Best Lures for Night Fishing

By Jim Mize

As spring gives way to summer, bass fishermen often turn to fishing after dark. Being on the water in the cool of the night is a fine way to beat the heat and catch fish. This is also a good time to dust off some of those classic lures when fishing after dark.

Black Jitterbugs found their way into fishermen’s tackle boxes decades ago and still deserve a place there. Spinnerbaits, like the BOOYAH Moon Talker, did likewise and something the two have in common makes them good night-fishing lures.

A few years ago, I had a work trip at a mountain resort with a private lake. Since we worked all day, I didn’t get onto the water until well after dark when everyone else was heading for bed. I had brought along a spinning rod and a small box of lures that included both a Jitterbug and a spinnerbait.

The moon was just a sliver, so I had little to go on but memory of the lake as I drove in. I picked a cove and rigged up the Jitterbug, tossing it well out from the bank and stopping short of the trees on the opposite side. Soon the gurgle of the Jitterbug percolated among the night sounds.

I felt the strike as soon as I heard it. Leaning back against the fish, the hook was set and the bass proceeded to wake up every fish and frog in the pond. Without a scale, I guessed the bass at about 6 pounds. Not bad after a day of work.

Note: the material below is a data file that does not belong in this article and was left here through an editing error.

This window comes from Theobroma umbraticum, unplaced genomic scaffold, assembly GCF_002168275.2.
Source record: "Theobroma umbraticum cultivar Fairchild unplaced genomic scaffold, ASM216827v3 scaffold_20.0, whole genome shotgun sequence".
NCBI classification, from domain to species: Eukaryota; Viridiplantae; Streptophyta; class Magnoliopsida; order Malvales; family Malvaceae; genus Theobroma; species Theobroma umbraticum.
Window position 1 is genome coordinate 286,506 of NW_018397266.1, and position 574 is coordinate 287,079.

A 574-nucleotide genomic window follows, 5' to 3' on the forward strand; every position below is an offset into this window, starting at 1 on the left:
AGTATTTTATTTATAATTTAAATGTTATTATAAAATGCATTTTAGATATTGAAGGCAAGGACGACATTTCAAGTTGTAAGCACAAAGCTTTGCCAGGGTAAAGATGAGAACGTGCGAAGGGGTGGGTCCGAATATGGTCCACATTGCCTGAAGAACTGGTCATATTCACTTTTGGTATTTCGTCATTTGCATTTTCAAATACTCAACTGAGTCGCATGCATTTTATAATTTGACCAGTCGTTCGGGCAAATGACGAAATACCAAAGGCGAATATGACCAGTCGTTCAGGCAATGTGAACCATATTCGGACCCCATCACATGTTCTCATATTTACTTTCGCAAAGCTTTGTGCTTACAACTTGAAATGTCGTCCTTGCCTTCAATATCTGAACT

As I fished around the lake, I switched to a spinnerbait and managed to wake up another bass in the process. It struck just a few feet from the bank where I had a rod’s length of line out. It set the hook itself and proceeded to give my drag a good test.

This one looked a bit larger than the first, probably in the 7-pound range. Whether it trailed the spinnerbait or ambushed it at the bank was anyone’s guess, but the result was the same either way.

What these two lures have in common is they can be fished with a steady retrieve. For night fishing, this has several advantages.

First, the steady retrieve keeps your line tight so a strike is felt at the same time as it’s heard. This helps time the hookset and improves your odds of catching fish.

The steady retrieve also means there is no slack to take up. This way, your rod action also delivers more energy to set the hook.

Perhaps it is a small point, but the steady retrieve and the sound of the lure give you continuous feedback on where your lure is on the water. When the bass hit my spinnerbait with only a few feet of line out, I knew my lure was close and adjusted the hookset accordingly to keep from breaking off the fish.

Also, the steady retrieve can tell you if your lure is fouled. There is no mistaking the gurgle of a Jitterbug when it is traveling properly. Having line hooked under a treble hook or weeds trailing the bait immediately telegraph themselves when there is a problem.

Fishing at night you often need to rely primarily on the sound of your lure. But with steady-retrieve baits, your sense of touch can also tell you a lot. And help you catch more fish.